By Dave Andrusko
In just 33 days Americans will make a monumental decision: who will be the 44th President of the United States. This will the 13th presidential election in which I have cast my vote and never have the stakes been higher.
Archbishop Samuel Aquila, writing in the Denver Catholic offers counsel as he addresses the question, “How should a Catholic vote?” He is not telling his parishioners whom to vote for, of course, but rather what principles should inform their decision as a Catholic.
Archbishop Aquila explains that he told a group of Catholics at a dinner gathering that he is not keen on either presidential candidate but
Then I said that they need to reflect on the platforms of both parties, with an emphasis on the human life issues. Everyone at the table knew well the teaching of the Church on life and the dignity of life. They knew that Catholics in good conscience cannot support candidates who will advance abortion.
Conclusion #1. Platforms do matter. Conclusion #2, there have been major alterations and additions to the two major parties’ platforms:
This year there are some critical changes to the two major parties’ platforms that some at the dinner were not aware of. Most important is that this year the Democratic Party platform calls for the overturning of the Hyde Amendment, a provision that both parties have voted to include in the federal budget and on other spending bills for 40 years. The Hyde Amendment prohibits federal taxpayer money from being used for abortion. The platform is aggressively pro-abortion, not only in funding matters, but in the appointment of only those judges who will support abortion and the repealing of the Helms Amendment, which prevents the U.S. from supporting abortion availability overseas. Conversely, the Republican Party platform is supportive of the Hyde Amendment and just this year strengthened its support for life by calling for the defunding of Planned Parenthood, banning dismemberment abortion and opposing assisted suicide.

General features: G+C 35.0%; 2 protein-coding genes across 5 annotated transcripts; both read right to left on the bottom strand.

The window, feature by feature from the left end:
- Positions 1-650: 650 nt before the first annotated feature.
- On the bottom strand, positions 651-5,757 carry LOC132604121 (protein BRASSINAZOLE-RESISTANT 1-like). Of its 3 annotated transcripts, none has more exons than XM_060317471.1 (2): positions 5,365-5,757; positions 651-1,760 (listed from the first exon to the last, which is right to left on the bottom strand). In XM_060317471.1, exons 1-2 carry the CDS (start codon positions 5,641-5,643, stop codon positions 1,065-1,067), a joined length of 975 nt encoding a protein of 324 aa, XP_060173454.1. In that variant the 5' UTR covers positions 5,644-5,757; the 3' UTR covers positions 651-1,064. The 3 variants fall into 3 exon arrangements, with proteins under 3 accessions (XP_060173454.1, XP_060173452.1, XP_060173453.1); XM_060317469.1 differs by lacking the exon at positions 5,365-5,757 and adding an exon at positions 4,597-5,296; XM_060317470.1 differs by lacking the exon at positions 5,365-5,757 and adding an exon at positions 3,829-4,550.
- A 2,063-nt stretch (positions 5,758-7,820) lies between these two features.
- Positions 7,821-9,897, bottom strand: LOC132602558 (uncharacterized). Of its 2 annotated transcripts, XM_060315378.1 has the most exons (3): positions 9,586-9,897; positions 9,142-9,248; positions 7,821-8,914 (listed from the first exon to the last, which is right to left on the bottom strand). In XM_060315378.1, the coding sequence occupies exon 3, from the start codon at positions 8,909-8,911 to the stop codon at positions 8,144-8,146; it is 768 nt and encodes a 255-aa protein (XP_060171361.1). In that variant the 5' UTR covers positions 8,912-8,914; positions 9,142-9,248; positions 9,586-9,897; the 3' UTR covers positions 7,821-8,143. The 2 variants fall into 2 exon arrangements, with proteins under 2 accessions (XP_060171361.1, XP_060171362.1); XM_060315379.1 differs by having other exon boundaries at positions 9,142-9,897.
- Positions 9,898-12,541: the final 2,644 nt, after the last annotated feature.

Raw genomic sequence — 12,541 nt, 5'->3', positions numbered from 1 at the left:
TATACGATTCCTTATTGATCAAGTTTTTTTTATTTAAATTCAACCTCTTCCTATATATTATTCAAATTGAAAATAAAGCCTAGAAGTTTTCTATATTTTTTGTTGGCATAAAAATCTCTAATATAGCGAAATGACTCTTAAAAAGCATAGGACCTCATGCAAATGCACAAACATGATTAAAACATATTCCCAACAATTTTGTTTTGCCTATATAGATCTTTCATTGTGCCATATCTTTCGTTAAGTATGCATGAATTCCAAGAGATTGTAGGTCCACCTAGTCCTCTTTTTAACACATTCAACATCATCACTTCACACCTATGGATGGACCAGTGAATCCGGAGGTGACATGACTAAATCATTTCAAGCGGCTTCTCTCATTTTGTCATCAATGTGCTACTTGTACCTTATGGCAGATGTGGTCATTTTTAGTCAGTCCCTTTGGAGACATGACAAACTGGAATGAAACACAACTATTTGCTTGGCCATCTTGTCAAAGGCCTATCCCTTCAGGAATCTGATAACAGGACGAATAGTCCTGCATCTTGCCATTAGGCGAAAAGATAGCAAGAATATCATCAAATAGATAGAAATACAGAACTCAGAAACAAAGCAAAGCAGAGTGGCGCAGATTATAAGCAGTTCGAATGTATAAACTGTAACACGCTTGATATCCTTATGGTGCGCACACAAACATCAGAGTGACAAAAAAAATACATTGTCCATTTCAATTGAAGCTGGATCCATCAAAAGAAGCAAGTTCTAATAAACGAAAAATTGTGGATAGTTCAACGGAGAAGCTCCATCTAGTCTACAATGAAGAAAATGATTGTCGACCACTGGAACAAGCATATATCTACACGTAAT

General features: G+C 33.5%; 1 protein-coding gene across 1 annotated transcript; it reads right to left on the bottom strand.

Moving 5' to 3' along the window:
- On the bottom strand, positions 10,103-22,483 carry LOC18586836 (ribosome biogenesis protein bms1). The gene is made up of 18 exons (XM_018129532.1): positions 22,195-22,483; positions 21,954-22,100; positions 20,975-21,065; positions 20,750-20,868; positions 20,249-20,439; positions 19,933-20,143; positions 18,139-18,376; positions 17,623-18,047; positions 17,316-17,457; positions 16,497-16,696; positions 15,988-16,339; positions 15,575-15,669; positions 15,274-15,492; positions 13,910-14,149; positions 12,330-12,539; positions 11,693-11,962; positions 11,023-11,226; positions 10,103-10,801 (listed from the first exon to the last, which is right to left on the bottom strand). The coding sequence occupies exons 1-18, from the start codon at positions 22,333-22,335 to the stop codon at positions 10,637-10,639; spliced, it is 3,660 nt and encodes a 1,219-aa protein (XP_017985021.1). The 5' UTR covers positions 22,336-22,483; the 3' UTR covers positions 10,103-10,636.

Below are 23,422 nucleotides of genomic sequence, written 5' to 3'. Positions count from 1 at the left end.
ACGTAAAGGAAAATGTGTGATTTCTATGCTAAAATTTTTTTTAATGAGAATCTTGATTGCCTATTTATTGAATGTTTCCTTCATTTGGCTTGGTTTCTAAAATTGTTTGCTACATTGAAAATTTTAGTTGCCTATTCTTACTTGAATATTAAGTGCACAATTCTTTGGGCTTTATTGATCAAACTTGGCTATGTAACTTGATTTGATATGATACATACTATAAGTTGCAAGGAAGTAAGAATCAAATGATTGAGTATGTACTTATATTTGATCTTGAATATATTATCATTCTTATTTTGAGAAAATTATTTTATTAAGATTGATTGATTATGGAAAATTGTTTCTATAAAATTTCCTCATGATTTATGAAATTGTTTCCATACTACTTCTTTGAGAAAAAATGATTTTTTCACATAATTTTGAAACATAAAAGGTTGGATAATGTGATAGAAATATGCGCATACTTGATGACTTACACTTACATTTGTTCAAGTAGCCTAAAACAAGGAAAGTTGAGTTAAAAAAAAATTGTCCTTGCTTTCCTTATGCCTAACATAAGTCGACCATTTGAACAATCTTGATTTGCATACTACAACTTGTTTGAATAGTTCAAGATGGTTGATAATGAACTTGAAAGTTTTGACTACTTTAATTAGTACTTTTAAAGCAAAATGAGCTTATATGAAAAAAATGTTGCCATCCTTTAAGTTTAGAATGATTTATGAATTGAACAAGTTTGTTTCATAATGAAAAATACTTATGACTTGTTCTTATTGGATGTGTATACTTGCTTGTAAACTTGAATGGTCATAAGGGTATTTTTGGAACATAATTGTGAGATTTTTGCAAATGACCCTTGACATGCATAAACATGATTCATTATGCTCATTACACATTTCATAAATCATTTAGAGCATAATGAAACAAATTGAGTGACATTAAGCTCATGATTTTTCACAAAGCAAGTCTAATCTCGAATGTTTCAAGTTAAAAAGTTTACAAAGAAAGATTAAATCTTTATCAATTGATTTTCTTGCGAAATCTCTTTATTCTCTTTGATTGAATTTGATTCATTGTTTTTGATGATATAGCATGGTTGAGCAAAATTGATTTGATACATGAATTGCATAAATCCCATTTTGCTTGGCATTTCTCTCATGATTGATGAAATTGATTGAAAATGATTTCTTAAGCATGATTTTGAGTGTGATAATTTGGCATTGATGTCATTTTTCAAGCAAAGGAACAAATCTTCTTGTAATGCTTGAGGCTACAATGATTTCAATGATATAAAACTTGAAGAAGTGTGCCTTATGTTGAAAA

Conclusion #3. Catholics (indeed all people of faith) need to keep in mind freedom of religion/freedom of religious expression and conscience, “and the ability for faith-based organizations like the Church to provide charity through shelters, hospitals, homes for the elderly, etc., without fear of government interference and the existence of a respect for religious values. In that vein, the subject was raised of the Health and Human Services mandate.”
As you will recall, Catholics and other faith communities have fought the HHS mandate requiring religious institutions and individuals of conscience to pay for health insurance plans that cover medical procedures and drugs contrary to their religious beliefs and consciences. “Most surprising to me,” Archbishop Aquila wrote, “was that all at the table were practicing Catholics who are involved in their faith, and a couple of them had neither heard of the difficulty the Obama Administration has created for the Little Sisters of the Poor, nor the litigation that has occurred trying to force them to violate their consciences.”
As I mentioned at the top, naturally the Archbishop is not telling Catholics how they should vote come November 8. But he is telling his flock to
look at how each party platform supports human life from conception through natural death, the freedom of religion and the freedom of conscience, the family, and the poor. Finally, do vote, as every Catholic has an obligation to participate in the political process.